Concept cars with information devices are being demonstrated by automakers at the 35th Tokyo Motor Show.
Nissan Motor Co., Ltd. is exhibiting a concept next-generation in-vehicle telecom system, the “2003i.” Nissan intends to commercialize it in 2003, when the third-generation mobile phone is expected to come into widespread use. This system is mounted on the current “Primera” model at the exhibition.
This is a new integrated system that operates car navigation, music playing in MP3 format, and online information collection with one single mobile terminal. Using a jog dial and buttons (see the right-hand side of the steering wheel in photo below) installed on a steering wheel, users can execute all the operations without looking at their hands while driving.
Practically, this system could be developed by a voice navigation system, and its “Force Feedback” mechanism can be employed for the jog dial. When a user wants to select any one of the four menu items, the user turns the jog dial downwards to move the pointer like 1-> 2 -> 3 -> 4, and pushes in the dial where the desired item comes to the pointer. One of the features of the Force Feedback Mechanism mounted in this system is that the jog dial doesn’t go further down when the pointer reaches item number 4. Therefore, the driver can realize which menu item he or she is at without looking at the monitor.
Another eye-catching exhibit at Nissan’s booth is “Nails,” a pick-up truck concept car. One of the most notable characteristics of Nails is what is called a keitai (mobile phone)-key system. The driver is identified if his or her mobile phone is inserted into a slot in the middle of the dashboard. No matter who comes to sit in the driver’s seat, it is possible to set the system back to the driver’s preference at once with the driver’s mobile phone inserted into the slot. The driver can talk with a friend whose face is shown on an LCD, check e-mails by voice commands, etc. Nails looks as though it is like a mobile communications terminal itself.
Honda Motor Co., Ltd. has been developing information control technology using an interactive voice recognition system in collaboration with NTT Corp. It is exhibiting a concept panel called the “IT Instrument Panel” (see photo). This is mounted in “Dualnote,” Honda’s concept sports car. An information terminal is synchronized with a speedometer on which an alert is displayed when a new e-mail or a call arrives. A sensor display placed between the information terminal and the speedometer is synchronized with a car navigation system and an infrared sensor outside the car. This sensor display shows, for example, arrows guiding the directions at intersections and warnings of walkers ahead in the direction.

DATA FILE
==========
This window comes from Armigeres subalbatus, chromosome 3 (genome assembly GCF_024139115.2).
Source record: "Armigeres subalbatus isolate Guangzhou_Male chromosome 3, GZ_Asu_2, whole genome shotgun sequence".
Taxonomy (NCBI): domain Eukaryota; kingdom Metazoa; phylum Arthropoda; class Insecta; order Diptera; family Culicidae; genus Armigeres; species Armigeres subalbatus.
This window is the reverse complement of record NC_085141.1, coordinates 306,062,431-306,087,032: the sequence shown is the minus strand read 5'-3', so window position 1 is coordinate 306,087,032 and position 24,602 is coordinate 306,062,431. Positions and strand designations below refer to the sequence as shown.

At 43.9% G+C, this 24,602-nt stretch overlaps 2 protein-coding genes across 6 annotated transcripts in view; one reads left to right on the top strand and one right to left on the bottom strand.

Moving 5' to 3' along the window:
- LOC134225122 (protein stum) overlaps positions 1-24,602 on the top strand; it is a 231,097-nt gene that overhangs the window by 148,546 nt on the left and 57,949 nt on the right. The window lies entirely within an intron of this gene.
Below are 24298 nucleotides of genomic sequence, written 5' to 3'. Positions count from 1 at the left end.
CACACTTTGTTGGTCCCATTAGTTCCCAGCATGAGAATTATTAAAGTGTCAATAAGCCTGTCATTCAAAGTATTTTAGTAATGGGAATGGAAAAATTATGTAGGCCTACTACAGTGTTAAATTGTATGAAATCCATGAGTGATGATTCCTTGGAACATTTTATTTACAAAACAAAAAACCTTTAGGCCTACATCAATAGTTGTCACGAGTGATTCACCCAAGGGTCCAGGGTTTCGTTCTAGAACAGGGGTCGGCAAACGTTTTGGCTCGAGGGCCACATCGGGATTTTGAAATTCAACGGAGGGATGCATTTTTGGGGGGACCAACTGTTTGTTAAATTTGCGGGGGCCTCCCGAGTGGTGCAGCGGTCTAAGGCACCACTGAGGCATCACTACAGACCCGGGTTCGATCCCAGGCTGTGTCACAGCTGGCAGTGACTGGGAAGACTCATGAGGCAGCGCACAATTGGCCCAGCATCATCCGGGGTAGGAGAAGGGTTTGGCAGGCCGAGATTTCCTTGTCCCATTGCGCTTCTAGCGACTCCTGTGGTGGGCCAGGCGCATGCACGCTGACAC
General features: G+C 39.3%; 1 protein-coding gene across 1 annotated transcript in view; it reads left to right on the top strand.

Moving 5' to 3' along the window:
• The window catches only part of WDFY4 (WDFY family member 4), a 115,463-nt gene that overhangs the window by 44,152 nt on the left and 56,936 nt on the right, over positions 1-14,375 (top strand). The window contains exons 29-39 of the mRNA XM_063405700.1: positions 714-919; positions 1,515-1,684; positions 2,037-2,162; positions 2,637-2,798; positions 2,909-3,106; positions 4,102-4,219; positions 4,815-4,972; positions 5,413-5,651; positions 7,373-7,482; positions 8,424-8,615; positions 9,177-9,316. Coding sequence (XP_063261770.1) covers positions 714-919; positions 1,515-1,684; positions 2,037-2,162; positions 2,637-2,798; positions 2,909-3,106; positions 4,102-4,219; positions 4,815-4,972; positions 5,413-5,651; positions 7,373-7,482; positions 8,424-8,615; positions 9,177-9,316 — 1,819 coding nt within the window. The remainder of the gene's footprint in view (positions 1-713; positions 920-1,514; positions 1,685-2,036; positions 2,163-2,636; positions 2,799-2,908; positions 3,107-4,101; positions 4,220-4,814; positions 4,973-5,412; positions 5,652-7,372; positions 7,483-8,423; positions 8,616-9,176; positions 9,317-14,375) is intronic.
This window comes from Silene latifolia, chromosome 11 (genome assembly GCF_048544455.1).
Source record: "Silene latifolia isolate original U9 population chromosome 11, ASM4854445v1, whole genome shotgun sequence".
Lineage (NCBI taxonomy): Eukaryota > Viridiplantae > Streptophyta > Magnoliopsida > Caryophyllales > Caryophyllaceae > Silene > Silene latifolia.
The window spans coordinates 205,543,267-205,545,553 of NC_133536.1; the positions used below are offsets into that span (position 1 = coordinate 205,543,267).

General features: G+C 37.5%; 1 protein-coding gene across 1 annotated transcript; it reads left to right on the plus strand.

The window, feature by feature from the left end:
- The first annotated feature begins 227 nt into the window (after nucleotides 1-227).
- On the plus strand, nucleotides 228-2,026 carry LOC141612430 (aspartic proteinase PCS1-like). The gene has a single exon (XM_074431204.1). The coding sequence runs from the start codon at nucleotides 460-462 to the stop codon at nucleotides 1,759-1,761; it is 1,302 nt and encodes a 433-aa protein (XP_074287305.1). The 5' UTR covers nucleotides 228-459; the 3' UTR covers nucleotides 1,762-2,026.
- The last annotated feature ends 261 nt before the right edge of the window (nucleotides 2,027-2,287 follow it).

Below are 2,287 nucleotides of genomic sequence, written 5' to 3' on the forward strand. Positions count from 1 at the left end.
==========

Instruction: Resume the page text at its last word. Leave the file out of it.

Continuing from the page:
Toyota Motor Corp. is exhibiting “G-BOOK,” its future Internet information services for vehicles, and a “pod” car that “grows.”
Toyota, occupying the largest space at the center of the exhibition hall, is demonstrating the “pod” developed jointly with Sony Corp. (see photo) This is a pet-like small car that expresses its emotions using blue and green lights surrounding the body and a “tail” at the end. Its “brain” is a palm-sized mobile information device called “mini-pod.” (photo below)
Mini-pod functions as an avatar of the pod that learns preferences of its “master” and conveys them to the pod. Taken out of the car and connected to a PC at home, the mini-pod can store information originally retrieved from the PC, and it becomes a navigation system showing that information when it is connected to the car. This way, for example, the driver can drive to shops he or she never visited by the guidance of the mini-pod. The mini-pod also can select the master’s favorite music numbers to be played in the car for the next driving experience as it “learns” the type of music the driver likes. Mini-pod acts like a pet by amiably blinking its built-in lights to please the master. The mini-pod presents a concept that a user will be able to always carry a part of his or her lifestyle in the car, just like a mobile phone.
In addition, General Motors Corp. of the United States is exhibiting “e-Cruze,” a concept car with a back seat equipped with an information device. Also, Mitsubishi Electric Corp. is presenting “CZ2,” a similar type of concept car. These terminals are designed to be used for DVD playing, Web page browsing, and other functions.